Monday, April 28, 2014

April 28 - May 4, 2014

LAST 490, SECTION NS (meets with PORT 410 - Studies in Brazilian Lit )
Tuesday & Thursday

Critical Theory: Made in Brazil
This course aims at presenting an important school of literary criticism in Brazil, as it was developed at the University of São Paulo since the sixties in the works of Antonio Candido, Roberto Schwarz and others. The idea here is to investigate what has been the experience of the dialectic in Brazilian thinking about literature, which could function as a model or at least inspiration for other disciplines. The main concern will be to critically describe how literary form can crystalize social life. Depending on the reading skills of the class texts in Portuguese will also be used. Methodologically, the course will consist of close readings of critical writings accompanied by the literary works on which their insights are based.

Multidisciplinary Approaches to Latin American Studies
This course is designed to provide an overview of current trends and issues in Latin American Studies. Students enrolled in the course will attend the CLACS brown bag lecture series and also meet with the professor to discuss the lectures. Readings will be assigned from a wide array of disciplines (i.e. Anthropology, Cultural Studies, Economics, Geography, History, Literature, Media Studies, Political Science) to complement and contextualize the public lectures. The course will also address the history and current status of Latin American Studies as an academic field. 

The graduate minor in Latin American Studies will require the student to complete 12 graduate hours; 8 of the hours must be at the 500-level.
  • Area Coursework: A minimum of 8 graduate hours at the 400/500-level from courses in two different departments approved by CLACS every semester. The Center updates and posts approved courses in our website and announce them through our listserv. Our Center has approximately 104 faculty affiliated from different departments in campus, and we approve their courses as part of our curriculum. The Center will record the approved courses on a master list to be kept in the unit that will be used to certify that students took approved courses during their studies in the minor.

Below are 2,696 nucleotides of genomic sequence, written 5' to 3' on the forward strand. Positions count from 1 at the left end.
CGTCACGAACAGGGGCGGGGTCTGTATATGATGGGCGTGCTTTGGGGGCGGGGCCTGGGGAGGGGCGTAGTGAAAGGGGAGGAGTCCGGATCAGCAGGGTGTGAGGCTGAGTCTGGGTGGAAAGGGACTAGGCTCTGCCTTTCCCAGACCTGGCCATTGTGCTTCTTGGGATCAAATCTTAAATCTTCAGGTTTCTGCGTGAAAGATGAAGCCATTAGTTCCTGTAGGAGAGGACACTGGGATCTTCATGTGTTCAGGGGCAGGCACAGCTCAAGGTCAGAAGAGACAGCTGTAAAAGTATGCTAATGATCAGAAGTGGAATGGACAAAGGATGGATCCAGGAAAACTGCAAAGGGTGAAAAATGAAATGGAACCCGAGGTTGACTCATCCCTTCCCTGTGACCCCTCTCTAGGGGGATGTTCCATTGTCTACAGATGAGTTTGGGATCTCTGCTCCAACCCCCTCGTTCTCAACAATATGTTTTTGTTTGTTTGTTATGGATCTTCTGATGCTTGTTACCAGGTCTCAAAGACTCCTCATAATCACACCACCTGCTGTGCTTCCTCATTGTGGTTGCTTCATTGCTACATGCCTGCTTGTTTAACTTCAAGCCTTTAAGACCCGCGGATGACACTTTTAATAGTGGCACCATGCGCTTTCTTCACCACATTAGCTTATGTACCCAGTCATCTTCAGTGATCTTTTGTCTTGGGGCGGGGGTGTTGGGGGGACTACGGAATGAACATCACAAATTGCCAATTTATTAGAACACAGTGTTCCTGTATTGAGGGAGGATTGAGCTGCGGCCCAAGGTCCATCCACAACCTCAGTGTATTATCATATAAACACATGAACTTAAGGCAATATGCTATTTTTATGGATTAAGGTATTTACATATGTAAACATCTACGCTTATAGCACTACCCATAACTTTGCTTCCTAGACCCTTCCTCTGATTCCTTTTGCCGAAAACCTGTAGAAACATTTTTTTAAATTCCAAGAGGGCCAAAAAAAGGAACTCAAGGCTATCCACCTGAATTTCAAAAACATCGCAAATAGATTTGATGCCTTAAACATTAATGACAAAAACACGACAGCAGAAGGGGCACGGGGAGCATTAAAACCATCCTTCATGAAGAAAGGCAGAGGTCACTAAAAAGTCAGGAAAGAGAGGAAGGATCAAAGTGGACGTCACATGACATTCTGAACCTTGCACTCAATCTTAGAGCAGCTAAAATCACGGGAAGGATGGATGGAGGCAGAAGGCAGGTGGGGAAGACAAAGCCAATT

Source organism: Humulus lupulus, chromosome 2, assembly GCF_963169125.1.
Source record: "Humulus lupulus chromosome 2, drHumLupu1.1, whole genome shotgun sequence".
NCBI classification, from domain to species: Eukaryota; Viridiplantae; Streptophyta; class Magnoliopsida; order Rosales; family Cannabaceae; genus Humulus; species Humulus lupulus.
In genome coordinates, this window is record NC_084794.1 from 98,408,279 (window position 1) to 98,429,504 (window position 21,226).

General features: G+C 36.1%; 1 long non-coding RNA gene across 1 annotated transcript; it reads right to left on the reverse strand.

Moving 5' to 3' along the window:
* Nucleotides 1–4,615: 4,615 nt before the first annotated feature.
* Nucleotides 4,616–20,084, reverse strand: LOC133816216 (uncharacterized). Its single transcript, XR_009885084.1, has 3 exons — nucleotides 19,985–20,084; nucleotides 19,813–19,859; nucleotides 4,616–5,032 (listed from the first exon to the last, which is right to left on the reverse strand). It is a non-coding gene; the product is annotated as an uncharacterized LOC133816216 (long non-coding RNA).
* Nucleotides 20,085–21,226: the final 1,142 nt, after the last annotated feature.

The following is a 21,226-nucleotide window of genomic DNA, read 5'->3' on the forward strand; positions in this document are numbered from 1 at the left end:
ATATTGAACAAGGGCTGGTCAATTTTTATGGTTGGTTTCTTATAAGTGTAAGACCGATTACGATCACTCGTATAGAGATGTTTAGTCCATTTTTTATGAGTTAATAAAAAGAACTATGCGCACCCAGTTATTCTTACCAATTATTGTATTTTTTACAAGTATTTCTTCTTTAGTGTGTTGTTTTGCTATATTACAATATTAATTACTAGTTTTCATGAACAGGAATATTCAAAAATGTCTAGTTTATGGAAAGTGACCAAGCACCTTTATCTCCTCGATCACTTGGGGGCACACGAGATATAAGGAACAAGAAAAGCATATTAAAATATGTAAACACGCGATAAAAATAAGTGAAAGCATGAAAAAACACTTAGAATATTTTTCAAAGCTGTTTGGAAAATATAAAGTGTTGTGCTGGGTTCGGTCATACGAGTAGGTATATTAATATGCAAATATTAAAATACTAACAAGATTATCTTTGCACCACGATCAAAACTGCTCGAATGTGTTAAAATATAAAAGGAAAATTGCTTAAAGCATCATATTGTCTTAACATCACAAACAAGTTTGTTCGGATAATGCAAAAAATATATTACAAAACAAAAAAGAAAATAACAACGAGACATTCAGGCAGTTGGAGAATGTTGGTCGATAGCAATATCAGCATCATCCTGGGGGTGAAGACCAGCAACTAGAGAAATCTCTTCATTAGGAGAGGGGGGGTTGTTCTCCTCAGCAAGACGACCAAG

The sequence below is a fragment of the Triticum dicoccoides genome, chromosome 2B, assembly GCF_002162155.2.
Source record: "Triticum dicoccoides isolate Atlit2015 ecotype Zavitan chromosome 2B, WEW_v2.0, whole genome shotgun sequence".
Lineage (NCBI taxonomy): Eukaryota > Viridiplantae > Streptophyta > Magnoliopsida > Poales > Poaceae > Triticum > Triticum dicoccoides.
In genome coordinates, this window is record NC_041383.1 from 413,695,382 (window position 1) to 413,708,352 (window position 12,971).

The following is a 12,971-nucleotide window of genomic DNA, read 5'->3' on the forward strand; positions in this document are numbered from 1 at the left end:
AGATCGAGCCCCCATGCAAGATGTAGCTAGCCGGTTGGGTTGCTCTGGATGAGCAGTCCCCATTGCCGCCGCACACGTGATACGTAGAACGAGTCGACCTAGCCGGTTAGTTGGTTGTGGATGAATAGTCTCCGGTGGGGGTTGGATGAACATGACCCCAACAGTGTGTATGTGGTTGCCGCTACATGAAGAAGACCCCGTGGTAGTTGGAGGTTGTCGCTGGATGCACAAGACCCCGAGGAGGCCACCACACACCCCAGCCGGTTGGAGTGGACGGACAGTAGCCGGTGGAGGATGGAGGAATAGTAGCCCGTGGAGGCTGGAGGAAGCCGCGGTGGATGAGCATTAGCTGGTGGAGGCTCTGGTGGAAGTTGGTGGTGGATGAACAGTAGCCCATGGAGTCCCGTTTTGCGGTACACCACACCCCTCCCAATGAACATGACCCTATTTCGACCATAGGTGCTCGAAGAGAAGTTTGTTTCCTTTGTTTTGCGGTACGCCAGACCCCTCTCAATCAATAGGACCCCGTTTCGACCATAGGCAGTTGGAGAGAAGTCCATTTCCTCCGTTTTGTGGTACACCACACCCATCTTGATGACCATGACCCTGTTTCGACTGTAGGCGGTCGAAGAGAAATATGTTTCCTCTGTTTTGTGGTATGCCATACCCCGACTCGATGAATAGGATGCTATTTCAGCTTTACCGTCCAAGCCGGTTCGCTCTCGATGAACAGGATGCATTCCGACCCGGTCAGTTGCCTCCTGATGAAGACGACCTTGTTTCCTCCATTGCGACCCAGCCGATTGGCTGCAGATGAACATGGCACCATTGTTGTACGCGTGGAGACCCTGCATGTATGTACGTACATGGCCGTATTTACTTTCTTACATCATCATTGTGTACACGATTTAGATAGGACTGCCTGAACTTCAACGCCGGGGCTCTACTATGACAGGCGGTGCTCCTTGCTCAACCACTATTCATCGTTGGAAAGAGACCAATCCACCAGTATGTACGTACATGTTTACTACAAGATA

• Language Component: At least 4 hours in language coursework taken in any Latin American language (Portuguese, Spanish or Native American Language or Haitian Creole) while enrolled in the Graduate Minor program.
  • In the case that not enough or advance language courses are offered, The Center also accepts as equivalent area courses taught in these languages, i.e. literature class taught in Portuguese or Spanish.
  • If the chosen language course is at the 400-or 500 level it may count towards the required 12 hours for Graduate Minor. We anticipate that students registering in the Minor already have knowledge of Latin American language.
  • If the Student's Master's thesis or doctoral dissertation deals with a country from Latin America and the Caribbean, we advise students in this minor to speak with their advisor about including a committee member from the minor area.
  • We recommend that the courses taken for the minor not be applied to course requirements in the students' Master's or PhD program

Antonio Sotomayor, Latin American Librarian will be holding special office hours in CLACS every Thursday this from 3:30pm to 4:30pm in room 200, ISB. If you have any questions about research, finding sources, literature review, exploring a potential research topic, starting a paper, or anything else involving research, the library, and Latin American and Caribbean Studies, please stop by the International Studies Building room 200 on a Thursday, 3:30-4:30pm. If these hours doesn’t work for you, just send me an e-mail and we’ll find another time to meet.